Jury Verdict In Favor Of Montgomery County Bus Driver
School bus drivers spend hours transporting children to and from school in order to ensure that they arrive in a safe and timely manner. After years of performing this vital service for the community, the wear and tear on the bodies of bus drivers can have a profound impact on their ability to do their jobs. Natalie Whittingham, Ken Berman, and their team at Berman, Sobin, Gross, Feldman & Darby LLP secured workers’ compensation benefits for a decades long school bus driver who developed chronic pain in her tailbone after years of bouncing up and down in an uncomfortable bus driver’s seat. The Maryland Workers’ Compensation Commission had found that the Claimant, who required three surgeries as a result of her tailbone pain, suffered an occupational disease arising out of and in the course of her employment for Montgomery County. The Employer, in an attempt to overturn this Order appealed to the Circuit Court. After an in depth three day long trial before a jury, which included expert testimony by two doctors, medical records, and the testimony of lay witnesses as to the hazards of the Claimant’s employment, the jury came back in favor of the claimant, upholding the Workers’ Compensation Commission. Ken and Natalie were able to defeat the County’s appeal and preserve the rights of the injured worker.
The Law of Occupational Disease
The most commonly known work related injuries, or “accidental injuries” occur when an employee is injured in an accident on the job at a particular time and on a particular day. Some examples of accidental injuries include slips, falls and car accidents. However, some work related injuries occur only after many years of the worker repeatedly performing their job duties. The onset may be slow in nature and results from the conditions of the employment. These are known as “occupational diseases”. Examples of an occupational disease could include carpal tunnel syndrome, in this case coccydynia (like the Claimant here suffered), lung cancer and hypertension. Injured workers who suffer occupational diseases may be covered, even where there is some other disorder or condition which contributes to the occupational disease. Here, the Claimant developed the occupational disease of coccydynia after many years of bouncing around in uncomfortable bus driver seats around the same time that she experienced rapid weight loss. The jury found that where the occupation of bus driving was even only a partial cause of the disorder, the claim was covered under the Workers’ Compensation Act.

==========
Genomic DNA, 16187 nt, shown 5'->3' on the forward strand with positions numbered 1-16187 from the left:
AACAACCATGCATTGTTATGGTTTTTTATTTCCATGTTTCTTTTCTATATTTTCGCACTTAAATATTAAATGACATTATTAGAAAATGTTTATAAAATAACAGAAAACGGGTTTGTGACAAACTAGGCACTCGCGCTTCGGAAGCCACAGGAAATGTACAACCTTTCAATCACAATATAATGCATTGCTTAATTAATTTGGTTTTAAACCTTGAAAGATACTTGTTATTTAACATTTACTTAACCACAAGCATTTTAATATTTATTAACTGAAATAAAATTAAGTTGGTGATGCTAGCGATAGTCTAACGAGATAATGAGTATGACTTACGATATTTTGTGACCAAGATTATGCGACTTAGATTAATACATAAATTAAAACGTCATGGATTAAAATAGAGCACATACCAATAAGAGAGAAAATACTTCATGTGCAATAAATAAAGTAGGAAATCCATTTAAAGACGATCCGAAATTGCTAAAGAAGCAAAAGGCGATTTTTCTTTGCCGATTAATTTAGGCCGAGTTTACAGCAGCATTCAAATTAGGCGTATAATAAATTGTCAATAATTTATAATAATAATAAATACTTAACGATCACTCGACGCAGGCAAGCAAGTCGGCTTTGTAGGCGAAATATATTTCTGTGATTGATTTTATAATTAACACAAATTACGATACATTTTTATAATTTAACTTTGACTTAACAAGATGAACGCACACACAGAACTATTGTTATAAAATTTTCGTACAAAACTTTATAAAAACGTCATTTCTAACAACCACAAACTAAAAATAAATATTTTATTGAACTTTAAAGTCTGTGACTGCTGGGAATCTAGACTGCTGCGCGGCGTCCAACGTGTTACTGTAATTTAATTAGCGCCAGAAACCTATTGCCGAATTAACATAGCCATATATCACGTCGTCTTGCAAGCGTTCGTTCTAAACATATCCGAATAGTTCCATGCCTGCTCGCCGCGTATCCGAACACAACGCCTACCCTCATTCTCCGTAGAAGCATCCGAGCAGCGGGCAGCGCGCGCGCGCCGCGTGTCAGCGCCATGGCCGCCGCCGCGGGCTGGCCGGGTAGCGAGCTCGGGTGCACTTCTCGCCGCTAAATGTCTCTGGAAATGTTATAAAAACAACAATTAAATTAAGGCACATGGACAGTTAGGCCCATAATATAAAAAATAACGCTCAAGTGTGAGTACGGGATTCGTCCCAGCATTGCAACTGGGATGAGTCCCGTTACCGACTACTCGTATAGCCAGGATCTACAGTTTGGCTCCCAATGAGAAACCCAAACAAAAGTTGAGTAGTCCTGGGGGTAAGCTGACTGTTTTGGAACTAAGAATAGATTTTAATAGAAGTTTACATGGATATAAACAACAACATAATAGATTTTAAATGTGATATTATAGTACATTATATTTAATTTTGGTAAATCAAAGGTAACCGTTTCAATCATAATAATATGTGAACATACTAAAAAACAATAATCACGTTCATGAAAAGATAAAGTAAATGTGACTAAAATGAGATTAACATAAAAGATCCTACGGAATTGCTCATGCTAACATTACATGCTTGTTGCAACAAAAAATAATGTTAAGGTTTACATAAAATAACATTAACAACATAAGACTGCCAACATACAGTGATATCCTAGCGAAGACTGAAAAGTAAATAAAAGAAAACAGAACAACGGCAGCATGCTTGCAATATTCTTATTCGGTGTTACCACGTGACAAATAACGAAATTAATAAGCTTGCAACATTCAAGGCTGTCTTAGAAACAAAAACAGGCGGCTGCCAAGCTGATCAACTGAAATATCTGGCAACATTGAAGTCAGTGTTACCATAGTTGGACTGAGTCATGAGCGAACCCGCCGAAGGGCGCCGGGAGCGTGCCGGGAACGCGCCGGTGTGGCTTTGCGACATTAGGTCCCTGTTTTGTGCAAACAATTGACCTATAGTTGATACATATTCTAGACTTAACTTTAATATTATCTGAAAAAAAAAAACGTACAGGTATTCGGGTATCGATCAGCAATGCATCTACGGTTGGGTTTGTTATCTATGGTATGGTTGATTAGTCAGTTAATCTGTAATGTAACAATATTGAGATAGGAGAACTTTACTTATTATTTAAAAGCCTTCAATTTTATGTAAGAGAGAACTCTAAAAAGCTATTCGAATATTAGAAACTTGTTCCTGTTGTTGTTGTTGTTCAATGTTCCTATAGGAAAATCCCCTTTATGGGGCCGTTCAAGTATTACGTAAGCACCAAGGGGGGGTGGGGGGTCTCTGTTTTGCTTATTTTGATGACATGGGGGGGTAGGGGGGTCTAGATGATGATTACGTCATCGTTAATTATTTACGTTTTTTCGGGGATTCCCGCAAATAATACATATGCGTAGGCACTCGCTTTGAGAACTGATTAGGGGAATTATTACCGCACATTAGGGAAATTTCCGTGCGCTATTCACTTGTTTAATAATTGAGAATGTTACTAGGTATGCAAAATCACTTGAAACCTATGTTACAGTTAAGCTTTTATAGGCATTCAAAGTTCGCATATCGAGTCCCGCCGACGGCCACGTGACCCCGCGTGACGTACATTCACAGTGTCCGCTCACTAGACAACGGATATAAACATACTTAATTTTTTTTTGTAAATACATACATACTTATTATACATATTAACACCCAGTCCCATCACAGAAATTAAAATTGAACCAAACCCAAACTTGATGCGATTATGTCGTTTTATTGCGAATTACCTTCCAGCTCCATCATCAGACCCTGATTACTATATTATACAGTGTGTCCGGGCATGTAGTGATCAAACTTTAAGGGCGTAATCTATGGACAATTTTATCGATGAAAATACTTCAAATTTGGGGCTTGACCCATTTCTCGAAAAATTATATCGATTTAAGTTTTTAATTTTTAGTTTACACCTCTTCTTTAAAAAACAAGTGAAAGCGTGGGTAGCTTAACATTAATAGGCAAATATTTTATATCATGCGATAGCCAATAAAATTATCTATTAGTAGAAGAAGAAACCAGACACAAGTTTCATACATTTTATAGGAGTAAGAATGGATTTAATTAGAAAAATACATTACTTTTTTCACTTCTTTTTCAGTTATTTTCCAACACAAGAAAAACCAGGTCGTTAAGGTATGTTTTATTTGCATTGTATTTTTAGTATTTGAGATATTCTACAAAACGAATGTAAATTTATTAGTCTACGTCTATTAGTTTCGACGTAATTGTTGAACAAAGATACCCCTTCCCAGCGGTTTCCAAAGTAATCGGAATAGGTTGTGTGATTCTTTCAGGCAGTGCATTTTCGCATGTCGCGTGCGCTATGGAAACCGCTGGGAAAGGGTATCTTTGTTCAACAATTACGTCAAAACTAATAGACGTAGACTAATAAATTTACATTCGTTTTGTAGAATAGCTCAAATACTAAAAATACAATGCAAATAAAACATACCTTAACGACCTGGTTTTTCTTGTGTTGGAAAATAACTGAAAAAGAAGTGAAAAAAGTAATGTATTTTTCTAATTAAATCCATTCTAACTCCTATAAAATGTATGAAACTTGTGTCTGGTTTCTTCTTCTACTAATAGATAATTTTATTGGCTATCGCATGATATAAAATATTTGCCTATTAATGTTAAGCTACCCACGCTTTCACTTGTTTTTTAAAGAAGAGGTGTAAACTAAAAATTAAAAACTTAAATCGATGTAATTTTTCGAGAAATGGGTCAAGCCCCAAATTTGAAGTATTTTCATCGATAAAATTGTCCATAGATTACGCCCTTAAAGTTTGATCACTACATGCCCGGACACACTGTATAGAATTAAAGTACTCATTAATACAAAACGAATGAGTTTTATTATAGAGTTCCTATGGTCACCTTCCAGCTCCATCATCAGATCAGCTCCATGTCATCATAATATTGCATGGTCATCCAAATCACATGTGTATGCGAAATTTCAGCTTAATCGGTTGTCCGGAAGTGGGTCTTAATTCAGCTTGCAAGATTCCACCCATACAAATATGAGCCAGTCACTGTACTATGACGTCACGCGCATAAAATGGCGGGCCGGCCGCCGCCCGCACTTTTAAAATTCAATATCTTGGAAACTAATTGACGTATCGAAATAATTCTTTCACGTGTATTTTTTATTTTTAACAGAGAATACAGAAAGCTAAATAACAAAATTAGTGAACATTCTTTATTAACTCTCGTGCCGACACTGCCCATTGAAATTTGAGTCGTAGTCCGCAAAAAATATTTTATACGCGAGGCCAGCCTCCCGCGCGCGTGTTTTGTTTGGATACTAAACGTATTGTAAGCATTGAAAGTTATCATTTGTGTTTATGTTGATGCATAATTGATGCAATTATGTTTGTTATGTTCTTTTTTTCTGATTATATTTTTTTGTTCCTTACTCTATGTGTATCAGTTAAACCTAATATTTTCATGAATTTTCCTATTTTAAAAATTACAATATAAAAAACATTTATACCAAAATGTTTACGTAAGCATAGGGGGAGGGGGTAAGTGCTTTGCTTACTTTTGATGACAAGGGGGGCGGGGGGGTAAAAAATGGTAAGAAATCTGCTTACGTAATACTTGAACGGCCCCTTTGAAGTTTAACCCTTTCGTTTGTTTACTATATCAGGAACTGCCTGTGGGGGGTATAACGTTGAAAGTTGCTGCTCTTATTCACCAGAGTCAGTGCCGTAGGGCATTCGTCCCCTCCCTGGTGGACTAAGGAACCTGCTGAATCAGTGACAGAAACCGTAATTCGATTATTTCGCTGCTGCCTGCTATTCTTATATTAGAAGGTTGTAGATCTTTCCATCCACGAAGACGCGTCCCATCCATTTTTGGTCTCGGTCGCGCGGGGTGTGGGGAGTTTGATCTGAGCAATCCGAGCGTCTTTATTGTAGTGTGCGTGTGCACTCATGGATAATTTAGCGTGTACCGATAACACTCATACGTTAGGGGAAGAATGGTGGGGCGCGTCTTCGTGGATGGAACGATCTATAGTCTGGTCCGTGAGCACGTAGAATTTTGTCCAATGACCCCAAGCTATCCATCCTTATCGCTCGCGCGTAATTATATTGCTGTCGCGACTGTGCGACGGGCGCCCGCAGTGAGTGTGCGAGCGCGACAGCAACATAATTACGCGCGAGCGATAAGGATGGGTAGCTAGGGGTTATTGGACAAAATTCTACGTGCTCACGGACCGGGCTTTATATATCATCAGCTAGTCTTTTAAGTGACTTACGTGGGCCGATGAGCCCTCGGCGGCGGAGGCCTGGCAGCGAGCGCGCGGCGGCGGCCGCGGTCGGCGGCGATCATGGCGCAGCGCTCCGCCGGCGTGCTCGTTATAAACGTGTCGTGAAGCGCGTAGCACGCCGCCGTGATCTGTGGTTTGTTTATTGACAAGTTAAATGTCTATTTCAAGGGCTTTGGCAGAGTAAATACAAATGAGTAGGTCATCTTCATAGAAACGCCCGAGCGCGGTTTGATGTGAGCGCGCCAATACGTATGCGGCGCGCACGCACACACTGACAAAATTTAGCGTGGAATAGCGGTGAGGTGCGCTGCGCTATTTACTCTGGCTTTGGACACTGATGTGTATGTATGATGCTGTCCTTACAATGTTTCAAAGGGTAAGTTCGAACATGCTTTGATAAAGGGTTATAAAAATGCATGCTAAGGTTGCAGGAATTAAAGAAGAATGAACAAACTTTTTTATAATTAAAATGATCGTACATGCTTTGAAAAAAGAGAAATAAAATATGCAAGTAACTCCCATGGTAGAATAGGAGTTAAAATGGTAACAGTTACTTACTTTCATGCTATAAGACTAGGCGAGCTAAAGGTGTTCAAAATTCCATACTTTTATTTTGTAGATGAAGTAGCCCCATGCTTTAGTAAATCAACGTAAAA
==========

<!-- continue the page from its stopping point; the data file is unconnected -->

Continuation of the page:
What To Do If You Think You’ve Suffered An Occupational Disease
The law of occupational diseases is a complex area of the Workers’ Compensation Act and requires an attorney with experience to navigate its intricacies. In order to pursue a claim for disablement caused by an occupational disease, a medical opinion, relating your employment to your disorder is required and a claim must be filed within a certain amount of time of receiving that medical opinion. If you believe that you’ve suffered an occupational disease from repeated exposure to the physical or chemical hazards of your employment, it is imperative that you contact an attorney right away. If you are injured at work, contact Ken Berman, Esq. at (301) 740-3300 or Natalie E. Whittingham, Esq. at (301) 670-6546.